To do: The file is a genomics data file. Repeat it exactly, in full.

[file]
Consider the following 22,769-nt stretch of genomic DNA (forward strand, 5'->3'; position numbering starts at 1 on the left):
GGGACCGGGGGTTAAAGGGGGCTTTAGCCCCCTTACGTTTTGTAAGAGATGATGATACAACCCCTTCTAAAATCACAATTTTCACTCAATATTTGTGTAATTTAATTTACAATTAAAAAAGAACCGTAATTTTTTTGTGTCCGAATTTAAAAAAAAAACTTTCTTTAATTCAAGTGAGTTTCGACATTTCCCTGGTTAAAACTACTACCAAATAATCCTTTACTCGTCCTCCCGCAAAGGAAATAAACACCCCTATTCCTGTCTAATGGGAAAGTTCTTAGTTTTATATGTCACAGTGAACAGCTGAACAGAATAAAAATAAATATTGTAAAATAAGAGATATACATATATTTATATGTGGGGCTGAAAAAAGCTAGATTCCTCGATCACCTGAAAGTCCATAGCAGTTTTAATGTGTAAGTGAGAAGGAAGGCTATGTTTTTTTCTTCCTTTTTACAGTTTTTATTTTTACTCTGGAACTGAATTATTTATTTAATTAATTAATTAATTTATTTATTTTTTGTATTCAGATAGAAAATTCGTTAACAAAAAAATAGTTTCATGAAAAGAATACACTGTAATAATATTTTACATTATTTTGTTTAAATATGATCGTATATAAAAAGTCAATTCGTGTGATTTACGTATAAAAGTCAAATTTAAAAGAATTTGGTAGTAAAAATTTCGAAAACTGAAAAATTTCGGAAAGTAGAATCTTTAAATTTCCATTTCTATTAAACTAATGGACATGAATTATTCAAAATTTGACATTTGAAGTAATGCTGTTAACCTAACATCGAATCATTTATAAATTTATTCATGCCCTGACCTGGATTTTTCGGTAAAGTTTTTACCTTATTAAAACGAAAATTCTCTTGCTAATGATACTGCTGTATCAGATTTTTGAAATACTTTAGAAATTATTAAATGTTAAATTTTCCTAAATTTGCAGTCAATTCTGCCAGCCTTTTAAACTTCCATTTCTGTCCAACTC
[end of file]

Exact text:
Consider the following 22,769-nt stretch of genomic DNA (forward strand, 5'->3'; position numbering starts at 1 on the left):
GGGACCGGGGGTTAAAGGGGGCTTTAGCCCCCTTACGTTTTGTAAGAGATGATGATACAACCCCTTCTAAAATCACAATTTTCACTCAATATTTGTGTAATTTAATTTACAATTAAAAAAGAACCGTAATTTTTTTGTGTCCGAATTTAAAAAAAAAACTTTCTTTAATTCAAGTGAGTTTCGACATTTCCCTGGTTAAAACTACTACCAAATAATCCTTTACTCGTCCTCCCGCAAAGGAAATAAACACCCCTATTCCTGTCTAATGGGAAAGTTCTTAGTTTTATATGTCACAGTGAACAGCTGAACAGAATAAAAATAAATATTGTAAAATAAGAGATATACATATATTTATATGTGGGGCTGAAAAAAGCTAGATTCCTCGATCACCTGAAAGTCCATAGCAGTTTTAATGTGTAAGTGAGAAGGAAGGCTATGTTTTTTTCTTCCTTTTTACAGTTTTTATTTTTACTCTGGAACTGAATTATTTATTTAATTAATTAATTAATTTATTTATTTTTTGTATTCAGATAGAAAATTCGTTAACAAAAAAATAGTTTCATGAAAAGAATACACTGTAATAATATTTTACATTATTTTGTTTAAATATGATCGTATATAAAAAGTCAATTCGTGTGATTTACGTATAAAAGTCAAATTTAAAAGAATTTGGTAGTAAAAATTTCGAAAACTGAAAAATTTCGGAAAGTAGAATCTTTAAATTTCCATTTCTATTAAACTAATGGACATGAATTATTCAAAATTTGACATTTGAAGTAATGCTGTTAACCTAACATCGAATCATTTATAAATTTATTCATGCCCTGACCTGGATTTTTCGGTAAAGTTTTTACCTTATTAAAACGAAAATTCTCTTGCTAATGATACTGCTGTATCAGATTTTTGAAATACTTTAGAAATTATTAAATGTTAAATTTTCCTAAATTTGCAGTCAATTCTGCCAGCCTTTTAAACTTCCATTTCTGTCCAACTC